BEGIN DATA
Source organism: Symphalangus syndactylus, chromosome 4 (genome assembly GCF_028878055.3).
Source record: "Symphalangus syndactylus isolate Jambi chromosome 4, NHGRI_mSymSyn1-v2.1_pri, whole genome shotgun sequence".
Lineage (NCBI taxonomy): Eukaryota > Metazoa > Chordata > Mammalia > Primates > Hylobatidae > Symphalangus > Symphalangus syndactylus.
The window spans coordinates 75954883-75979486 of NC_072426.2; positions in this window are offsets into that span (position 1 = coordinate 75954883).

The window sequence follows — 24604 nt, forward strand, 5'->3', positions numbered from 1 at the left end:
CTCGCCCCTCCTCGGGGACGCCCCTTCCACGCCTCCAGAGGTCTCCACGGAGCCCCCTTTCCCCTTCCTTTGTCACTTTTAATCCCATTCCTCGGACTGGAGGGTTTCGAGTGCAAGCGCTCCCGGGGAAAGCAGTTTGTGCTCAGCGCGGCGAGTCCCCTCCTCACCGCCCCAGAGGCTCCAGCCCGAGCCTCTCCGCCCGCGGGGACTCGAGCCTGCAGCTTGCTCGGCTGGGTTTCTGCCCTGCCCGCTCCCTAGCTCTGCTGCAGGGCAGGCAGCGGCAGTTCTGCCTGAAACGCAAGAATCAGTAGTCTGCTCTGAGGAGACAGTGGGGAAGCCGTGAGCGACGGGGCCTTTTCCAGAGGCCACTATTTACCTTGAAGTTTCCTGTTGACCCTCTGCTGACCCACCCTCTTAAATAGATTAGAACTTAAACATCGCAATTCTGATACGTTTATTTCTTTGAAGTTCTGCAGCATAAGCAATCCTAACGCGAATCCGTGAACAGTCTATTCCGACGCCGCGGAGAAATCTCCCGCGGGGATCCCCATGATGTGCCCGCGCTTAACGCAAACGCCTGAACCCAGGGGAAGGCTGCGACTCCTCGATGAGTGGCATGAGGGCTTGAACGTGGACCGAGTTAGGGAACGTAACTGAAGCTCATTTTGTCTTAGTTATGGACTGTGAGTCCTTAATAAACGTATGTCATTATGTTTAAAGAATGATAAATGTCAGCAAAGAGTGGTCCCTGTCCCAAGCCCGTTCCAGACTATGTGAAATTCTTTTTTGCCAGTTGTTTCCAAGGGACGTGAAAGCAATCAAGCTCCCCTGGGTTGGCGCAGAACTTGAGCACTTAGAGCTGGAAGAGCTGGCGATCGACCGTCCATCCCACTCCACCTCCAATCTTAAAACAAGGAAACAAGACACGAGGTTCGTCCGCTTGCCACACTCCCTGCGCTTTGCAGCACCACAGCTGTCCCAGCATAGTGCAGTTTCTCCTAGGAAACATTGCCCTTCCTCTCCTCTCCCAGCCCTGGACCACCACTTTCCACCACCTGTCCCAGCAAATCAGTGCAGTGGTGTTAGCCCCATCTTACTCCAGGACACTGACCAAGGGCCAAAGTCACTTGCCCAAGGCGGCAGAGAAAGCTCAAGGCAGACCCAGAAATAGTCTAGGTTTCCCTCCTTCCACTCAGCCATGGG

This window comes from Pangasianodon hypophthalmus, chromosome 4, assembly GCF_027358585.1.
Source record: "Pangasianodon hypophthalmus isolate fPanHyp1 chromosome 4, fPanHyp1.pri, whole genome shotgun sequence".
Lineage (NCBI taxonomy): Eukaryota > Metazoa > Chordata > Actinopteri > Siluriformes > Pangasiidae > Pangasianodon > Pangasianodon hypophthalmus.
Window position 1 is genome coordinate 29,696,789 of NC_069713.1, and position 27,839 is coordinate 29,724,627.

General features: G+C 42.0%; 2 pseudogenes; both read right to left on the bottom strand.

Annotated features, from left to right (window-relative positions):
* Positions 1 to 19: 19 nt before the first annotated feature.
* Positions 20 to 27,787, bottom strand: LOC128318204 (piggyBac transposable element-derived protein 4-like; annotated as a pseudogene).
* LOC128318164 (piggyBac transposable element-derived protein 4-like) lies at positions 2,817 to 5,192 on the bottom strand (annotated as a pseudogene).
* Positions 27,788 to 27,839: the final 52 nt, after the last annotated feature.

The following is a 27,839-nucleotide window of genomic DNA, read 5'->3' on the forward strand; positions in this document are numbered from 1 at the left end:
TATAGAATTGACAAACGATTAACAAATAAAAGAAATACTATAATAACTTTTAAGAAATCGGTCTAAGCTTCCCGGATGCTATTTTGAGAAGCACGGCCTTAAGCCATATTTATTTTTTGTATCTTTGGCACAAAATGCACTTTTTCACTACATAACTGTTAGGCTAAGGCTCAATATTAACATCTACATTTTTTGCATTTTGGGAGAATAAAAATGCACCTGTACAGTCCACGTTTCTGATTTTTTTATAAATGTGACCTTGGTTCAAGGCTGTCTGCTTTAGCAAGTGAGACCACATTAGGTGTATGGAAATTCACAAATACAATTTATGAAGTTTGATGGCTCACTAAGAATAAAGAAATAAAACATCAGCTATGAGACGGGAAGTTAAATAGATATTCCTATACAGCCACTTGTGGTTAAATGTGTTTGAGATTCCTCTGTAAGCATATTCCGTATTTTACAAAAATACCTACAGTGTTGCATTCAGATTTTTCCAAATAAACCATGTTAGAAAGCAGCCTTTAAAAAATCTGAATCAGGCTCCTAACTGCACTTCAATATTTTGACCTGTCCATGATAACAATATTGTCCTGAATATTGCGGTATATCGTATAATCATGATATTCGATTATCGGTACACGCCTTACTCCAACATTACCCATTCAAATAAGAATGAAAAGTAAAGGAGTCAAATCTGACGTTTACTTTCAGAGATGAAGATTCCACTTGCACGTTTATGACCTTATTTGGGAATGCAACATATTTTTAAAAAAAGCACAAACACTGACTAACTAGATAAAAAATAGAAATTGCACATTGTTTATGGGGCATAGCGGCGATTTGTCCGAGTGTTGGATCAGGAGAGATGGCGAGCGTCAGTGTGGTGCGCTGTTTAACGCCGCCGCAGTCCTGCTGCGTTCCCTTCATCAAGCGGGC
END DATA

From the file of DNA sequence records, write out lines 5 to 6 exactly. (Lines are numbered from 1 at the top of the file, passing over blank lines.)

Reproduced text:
The window sequence follows — 24604 nt, forward strand, 5'->3', positions numbered from 1 at the left end:
CTCGCCCCTCCTCGGGGACGCCCCTTCCACGCCTCCAGAGGTCTCCACGGAGCCCCCTTTCCCCTTCCTTTGTCACTTTTAATCCCATTCCTCGGACTGGAGGGTTTCGAGTGCAAGCGCTCCCGGGGAAAGCAGTTTGTGCTCAGCGCGGCGAGTCCCCTCCTCACCGCCCCAGAGGCTCCAGCCCGAGCCTCTCCGCCCGCGGGGACTCGAGCCTGCAGCTTGCTCGGCTGGGTTTCTGCCCTGCCCGCTCCCTAGCTCTGCTGCAGGGCAGGCAGCGGCAGTTCTGCCTGAAACGCAAGAATCAGTAGTCTGCTCTGAGGAGACAGTGGGGAAGCCGTGAGCGACGGGGCCTTTTCCAGAGGCCACTATTTACCTTGAAGTTTCCTGTTGACCCTCTGCTGACCCACCCTCTTAAATAGATTAGAACTTAAACATCGCAATTCTGATACGTTTATTTCTTTGAAGTTCTGCAGCATAAGCAATCCTAACGCGAATCCGTGAACAGTCTATTCCGACGCCGCGGAGAAATCTCCCGCGGGGATCCCCATGATGTGCCCGCGCTTAACGCAAACGCCTGAACCCAGGGGAAGGCTGCGACTCCTCGATGAGTGGCATGAGGGCTTGAACGTGGACCGAGTTAGGGAACGTAACTGAAGCTCATTTTGTCTTAGTTATGGACTGTGAGTCCTTAATAAACGTATGTCATTATGTTTAAAGAATGATAAATGTCAGCAAAGAGTGGTCCCTGTCCCAAGCCCGTTCCAGACTATGTGAAATTCTTTTTTGCCAGTTGTTTCCAAGGGACGTGAAAGCAATCAAGCTCCCCTGGGTTGGCGCAGAACTTGAGCACTTAGAGCTGGAAGAGCTGGCGATCGACCGTCCATCCCACTCCACCTCCAATCTTAAAACAAGGAAACAAGACACGAGGTTCGTCCGCTTGCCACACTCCCTGCGCTTTGCAGCACCACAGCTGTCCCAGCATAGTGCAGTTTCTCCTAGGAAACATTGCCCTTCCTCTCCTCTCCCAGCCCTGGACCACCACTTTCCACCACCTGTCCCAGCAAATCAGTGCAGTGGTGTTAGCCCCATCTTACTCCAGGACACTGACCAAGGGCCAAAGTCACTTGCCCAAGGCGGCAGAGAAAGCTCAAGGCAGACCCAGAAATAGTCTAGGTTTCCCTCCTTCCACTCAGCCATGGG